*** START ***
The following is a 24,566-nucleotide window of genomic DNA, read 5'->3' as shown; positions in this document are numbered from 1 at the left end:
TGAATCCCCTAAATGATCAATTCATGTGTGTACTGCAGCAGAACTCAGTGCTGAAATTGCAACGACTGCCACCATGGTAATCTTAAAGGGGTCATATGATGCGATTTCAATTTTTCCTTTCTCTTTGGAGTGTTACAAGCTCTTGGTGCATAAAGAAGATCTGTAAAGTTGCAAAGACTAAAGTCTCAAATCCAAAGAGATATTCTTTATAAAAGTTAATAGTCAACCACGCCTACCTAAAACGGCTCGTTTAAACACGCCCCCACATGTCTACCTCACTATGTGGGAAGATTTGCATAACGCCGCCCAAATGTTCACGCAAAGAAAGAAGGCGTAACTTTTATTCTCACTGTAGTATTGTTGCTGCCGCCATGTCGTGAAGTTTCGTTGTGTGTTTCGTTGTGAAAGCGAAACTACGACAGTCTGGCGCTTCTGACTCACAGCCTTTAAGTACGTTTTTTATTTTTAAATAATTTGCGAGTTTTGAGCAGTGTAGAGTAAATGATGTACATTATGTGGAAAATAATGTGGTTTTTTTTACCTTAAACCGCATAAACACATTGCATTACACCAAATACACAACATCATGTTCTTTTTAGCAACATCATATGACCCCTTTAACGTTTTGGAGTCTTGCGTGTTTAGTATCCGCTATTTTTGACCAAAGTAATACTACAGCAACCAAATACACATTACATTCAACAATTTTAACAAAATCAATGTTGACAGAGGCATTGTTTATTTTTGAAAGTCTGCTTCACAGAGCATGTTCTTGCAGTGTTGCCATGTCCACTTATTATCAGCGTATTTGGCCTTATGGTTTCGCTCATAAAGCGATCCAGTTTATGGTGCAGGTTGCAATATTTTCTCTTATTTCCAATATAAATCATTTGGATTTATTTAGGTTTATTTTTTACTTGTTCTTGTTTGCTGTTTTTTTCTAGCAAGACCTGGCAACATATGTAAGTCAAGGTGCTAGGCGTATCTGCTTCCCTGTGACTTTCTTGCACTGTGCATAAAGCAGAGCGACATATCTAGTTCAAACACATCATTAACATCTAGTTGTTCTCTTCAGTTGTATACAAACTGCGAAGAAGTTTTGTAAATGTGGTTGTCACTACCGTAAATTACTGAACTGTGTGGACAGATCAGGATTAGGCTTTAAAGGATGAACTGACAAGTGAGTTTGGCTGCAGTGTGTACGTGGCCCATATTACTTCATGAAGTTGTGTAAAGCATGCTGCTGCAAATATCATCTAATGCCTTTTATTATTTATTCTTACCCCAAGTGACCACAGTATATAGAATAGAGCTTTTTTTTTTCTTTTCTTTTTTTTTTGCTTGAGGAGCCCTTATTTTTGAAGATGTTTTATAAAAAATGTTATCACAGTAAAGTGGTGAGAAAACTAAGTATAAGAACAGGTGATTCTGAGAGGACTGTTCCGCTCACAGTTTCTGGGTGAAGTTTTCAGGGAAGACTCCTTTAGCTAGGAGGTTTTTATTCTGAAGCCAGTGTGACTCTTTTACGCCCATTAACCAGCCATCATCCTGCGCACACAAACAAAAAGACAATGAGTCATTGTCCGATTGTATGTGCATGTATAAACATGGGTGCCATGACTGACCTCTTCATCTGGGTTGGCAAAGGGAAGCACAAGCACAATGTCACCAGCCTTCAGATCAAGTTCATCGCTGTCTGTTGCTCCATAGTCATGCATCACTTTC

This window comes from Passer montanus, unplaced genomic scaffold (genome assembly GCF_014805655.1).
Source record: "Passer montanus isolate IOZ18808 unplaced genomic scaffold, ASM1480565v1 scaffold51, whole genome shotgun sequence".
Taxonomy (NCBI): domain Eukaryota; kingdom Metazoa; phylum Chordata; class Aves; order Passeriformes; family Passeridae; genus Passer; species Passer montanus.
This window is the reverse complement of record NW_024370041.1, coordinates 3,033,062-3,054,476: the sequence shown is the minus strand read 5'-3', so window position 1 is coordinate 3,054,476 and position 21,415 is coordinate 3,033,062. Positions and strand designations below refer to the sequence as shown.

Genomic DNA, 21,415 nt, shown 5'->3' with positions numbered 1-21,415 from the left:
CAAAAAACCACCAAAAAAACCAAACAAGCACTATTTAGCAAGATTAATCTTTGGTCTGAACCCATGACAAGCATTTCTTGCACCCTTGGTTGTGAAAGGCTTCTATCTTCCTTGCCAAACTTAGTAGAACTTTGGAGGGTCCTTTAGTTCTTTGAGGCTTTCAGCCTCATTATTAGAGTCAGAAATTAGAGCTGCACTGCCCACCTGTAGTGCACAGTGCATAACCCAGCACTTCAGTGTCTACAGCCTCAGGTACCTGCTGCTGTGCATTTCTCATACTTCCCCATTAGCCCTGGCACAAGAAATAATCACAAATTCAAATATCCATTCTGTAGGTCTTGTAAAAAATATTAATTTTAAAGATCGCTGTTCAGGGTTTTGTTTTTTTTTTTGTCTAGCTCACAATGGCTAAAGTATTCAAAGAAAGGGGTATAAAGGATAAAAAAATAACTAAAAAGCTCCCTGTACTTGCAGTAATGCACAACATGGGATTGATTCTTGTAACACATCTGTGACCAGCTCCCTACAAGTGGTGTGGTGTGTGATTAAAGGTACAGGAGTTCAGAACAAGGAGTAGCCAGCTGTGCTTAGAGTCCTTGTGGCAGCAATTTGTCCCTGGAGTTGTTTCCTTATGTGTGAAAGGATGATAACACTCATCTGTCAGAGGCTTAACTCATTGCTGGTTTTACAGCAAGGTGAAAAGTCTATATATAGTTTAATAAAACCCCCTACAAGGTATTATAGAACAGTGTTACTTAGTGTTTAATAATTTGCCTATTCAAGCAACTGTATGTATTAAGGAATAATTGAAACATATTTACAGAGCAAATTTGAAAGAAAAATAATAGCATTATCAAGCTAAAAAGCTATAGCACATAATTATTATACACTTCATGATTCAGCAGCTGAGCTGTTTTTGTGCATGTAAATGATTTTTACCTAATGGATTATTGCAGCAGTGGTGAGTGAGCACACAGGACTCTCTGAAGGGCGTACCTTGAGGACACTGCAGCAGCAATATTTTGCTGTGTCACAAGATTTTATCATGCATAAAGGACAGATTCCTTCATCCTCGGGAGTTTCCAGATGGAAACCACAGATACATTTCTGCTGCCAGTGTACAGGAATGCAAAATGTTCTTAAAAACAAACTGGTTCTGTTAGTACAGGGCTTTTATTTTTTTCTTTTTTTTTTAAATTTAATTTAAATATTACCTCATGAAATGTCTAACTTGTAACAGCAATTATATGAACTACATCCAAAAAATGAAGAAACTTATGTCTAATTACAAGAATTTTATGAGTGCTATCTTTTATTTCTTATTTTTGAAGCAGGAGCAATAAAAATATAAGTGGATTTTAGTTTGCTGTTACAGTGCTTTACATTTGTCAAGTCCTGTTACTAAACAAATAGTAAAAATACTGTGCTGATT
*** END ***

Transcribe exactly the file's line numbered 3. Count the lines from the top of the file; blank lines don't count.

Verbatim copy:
This window comes from Passer montanus, unplaced genomic scaffold (genome assembly GCF_014805655.1).